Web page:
Thanks for taking the time to reply. I didn’t want to be overly contentious, but I’m not sure it’s the answer I’m looking for. Whether your approach works for you or not remains subjective and some might say indistinguishable from the mainstream view (“don’t look at it if you don’t like it”). It’s not “Amish” to say that what passes for entertainment now would have been totally inadmissible to the clergy and most laypeople fifty years ago. We had moral continuity for centuries and now it’s gone. Can definitions really change that much? Granted there are grey areas and room for prudential decisions. (Let’s avoid “puritanism” as a red herring.) But as I think you admit, there are excesses which no one should realistically be expected to grapple with. The problem is that today’s immorality is the rule and less easily avoided than an obscure piece of literature (e.g. Petronius) was in the past. If the standards have fallen then presumably we need to restore them rather than acquiesce to evil in the interests of aesthetic urbanity. On the other hand, if it means that we have to view lingerie displays and groping for the sake of some pulp sci fi show… well, that’s a bid of a hard sell for me, I admit! All said in charity.

  6. “Whether your approach works for you or not remains subjective and some might say indistinguishable from the mainstream view (”don’t look at it if you don’t like it”). ”

    The truly foolish might say that.

    “Can definitions really change that much?”

    The definitions haven’t changed at all, but the people have. Where there was moral consensus, we now have moral anarchy. When I first started my legal career, I was shocked by how many marriages were ending in divorce. Now I am shocked by how many couples have several children, are now breaking up, and have never been married at all. I am also seeing more parternity cases where not even a boyfriend-girlfriend relationship had been established, but rather a few incidents of “hooking up” resulted in a child.

    “If the standards have fallen then presumably we need to restore them”

    Agreed. I am all ears as to how you think we can go about doing that. In the past such alterations in public taste have usually been acomplished through censorship, either voluntary such as the Catholic League of Decency, or through government action. Of course these attempts to enforce standards of decency in public entertainment were effective because there was broad public agreement as to what the standards should be, and an entertainment company that crossed the line would pay a price with the general public. Regrettably such a consensus as to standards in entertainment clearly no longer exist. Now, any attempt at censorship, leaving aside all the current legal difficulties that would entail, would probably simply increase the money that the “banned” show would bring in. Not to mention that the internet means that any censorship regime would probably make no sense anyway since even totalitarian states like the PRC have great difficulty controlling the internet. So the censorship route is out the window.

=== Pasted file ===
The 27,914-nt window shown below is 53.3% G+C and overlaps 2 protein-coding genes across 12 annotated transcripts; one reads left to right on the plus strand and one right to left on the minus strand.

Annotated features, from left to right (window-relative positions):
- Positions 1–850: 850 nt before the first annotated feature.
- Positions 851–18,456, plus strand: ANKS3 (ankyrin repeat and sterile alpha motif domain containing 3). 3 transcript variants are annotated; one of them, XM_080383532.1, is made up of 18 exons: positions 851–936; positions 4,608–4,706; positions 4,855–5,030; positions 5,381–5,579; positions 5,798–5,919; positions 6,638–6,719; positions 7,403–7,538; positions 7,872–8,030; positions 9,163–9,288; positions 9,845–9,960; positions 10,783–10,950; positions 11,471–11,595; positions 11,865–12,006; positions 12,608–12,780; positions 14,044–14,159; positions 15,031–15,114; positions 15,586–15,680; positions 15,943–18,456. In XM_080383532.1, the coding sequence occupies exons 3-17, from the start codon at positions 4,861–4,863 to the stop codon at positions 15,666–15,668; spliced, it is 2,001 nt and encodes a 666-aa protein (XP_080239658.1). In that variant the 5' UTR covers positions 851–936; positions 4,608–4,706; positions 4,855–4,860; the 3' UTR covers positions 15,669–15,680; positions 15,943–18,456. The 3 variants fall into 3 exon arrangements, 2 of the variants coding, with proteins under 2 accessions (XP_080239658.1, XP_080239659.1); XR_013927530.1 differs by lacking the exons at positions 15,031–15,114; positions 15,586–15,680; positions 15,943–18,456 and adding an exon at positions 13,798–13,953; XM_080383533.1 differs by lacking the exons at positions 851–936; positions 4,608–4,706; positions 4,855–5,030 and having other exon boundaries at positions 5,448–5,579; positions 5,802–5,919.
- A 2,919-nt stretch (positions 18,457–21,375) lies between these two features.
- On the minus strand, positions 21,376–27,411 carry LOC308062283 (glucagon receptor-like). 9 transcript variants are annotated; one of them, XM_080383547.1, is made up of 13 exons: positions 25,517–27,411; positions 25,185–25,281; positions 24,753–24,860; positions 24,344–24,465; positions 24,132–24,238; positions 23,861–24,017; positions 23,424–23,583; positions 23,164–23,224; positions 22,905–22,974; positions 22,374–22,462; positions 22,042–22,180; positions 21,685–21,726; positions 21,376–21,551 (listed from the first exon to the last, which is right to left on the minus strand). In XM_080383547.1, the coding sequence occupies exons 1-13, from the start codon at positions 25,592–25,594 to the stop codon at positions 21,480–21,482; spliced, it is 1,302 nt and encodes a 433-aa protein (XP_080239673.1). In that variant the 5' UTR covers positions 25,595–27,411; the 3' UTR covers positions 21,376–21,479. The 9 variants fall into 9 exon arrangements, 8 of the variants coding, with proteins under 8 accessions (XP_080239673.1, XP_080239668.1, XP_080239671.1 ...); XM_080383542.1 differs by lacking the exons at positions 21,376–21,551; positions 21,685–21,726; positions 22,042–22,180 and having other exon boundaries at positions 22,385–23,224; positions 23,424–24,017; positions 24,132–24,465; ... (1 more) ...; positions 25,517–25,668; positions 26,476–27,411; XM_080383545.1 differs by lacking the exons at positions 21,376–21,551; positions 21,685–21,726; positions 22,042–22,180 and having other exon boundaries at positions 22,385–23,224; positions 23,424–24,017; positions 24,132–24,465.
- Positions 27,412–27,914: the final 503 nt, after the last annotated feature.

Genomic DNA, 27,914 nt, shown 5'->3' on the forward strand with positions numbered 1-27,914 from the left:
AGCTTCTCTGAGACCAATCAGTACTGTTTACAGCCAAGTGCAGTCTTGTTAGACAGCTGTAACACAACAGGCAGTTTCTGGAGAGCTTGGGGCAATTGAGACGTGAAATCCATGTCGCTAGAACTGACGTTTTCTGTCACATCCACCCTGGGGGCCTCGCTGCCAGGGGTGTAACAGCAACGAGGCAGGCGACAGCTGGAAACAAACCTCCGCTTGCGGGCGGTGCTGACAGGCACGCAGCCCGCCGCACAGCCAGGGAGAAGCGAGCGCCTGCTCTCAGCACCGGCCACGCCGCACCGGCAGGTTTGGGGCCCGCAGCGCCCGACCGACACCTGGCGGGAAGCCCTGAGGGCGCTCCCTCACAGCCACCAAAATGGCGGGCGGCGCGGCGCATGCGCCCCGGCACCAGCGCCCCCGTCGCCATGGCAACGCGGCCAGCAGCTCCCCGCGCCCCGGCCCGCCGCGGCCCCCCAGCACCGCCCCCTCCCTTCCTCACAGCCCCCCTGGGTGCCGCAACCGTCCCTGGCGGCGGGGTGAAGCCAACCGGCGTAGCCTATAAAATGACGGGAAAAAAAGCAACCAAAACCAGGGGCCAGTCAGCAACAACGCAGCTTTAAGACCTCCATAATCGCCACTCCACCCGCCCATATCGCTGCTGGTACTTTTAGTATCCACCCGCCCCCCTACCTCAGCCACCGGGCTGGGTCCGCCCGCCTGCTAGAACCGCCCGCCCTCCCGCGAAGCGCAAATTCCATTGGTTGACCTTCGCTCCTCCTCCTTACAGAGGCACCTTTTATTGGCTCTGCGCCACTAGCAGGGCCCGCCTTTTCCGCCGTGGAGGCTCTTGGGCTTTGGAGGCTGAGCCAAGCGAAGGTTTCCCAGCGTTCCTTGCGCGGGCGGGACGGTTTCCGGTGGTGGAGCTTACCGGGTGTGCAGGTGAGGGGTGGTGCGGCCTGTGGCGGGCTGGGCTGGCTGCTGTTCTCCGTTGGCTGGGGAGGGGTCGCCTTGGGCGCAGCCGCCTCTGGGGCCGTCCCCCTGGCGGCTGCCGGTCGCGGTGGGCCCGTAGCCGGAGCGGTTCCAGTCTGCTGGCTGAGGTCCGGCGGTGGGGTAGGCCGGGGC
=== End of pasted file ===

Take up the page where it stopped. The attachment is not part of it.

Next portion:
The best alternative I can think of is for Christians to produce entertainment that does reflect Christian values and is entertaining. Too often what passes for Christian entertainment one would be hard pressed to get people to watch even if they were paid. The vast success of the Lord of the Rings trilogy, The Passion of the Christ, and, to a lesser extent, the two Narnia films, does indicate that there is a strong market for well made and performed Christian entertainment. We are aided also by the fact that most of the entertainment that does not present Christian values is often pretty poorly made and acted, this is not the case with the current Battlestar Galactica, and so Christian entertainment in order to beat out the competition, does not always have to be a masterpiece, but merely professional in both the peformances and the production. One reason the culture is such a sewer is that Christians have not been active enough in providing alternatives, and this is a portion of the problem that can be addressed successfully if there is enough will, time and money. In my experience Christians who wish to reform the culture usually have the will and time, but money often is the sticking point.

  7. David Van Cleve says:

    “It’s not “Amish” to say that what passes for entertainment now would have been totally inadmissible to the clergy and most laypeople fifty years ago. We had moral continuity for centuries and now it’s gone.”

    From where I sit -and given the general direction of this reply- Matt is seeing things fairly clearly. Well spoken.

    My best friend is a nominal Catholic (his mother practiced, he never did) and seemingly obsessed with “BG 2.0”. As I liked the original as a child I thought I’d give the new series a chance, and joined my friend to watch up to the second season, but I won’t watch beyond that point. Among other issues I have with the new series there’s simply too much moral relativism, too much violence, and too much sexuality on display for me to find much redeeming about its story arc. Naturally, my friend thinks I’m taking my moral objections too seriously while I on the other hand wonder how any practicing Catholic could do anything else!

    As opposed to the original series “2.0” is nothing I’d show my fiancee, much less any children we might one day have.

    Still, I will thank you for this humorous and thought-provoking entry!

  8. […] who portrayed the original Starbuck (Dirk Benedict) has a problem with this portrayal (hat tip to Donald McClarey); and not just that – he sees it as a sign of a deep flaw in the entirety of the new series. It is […]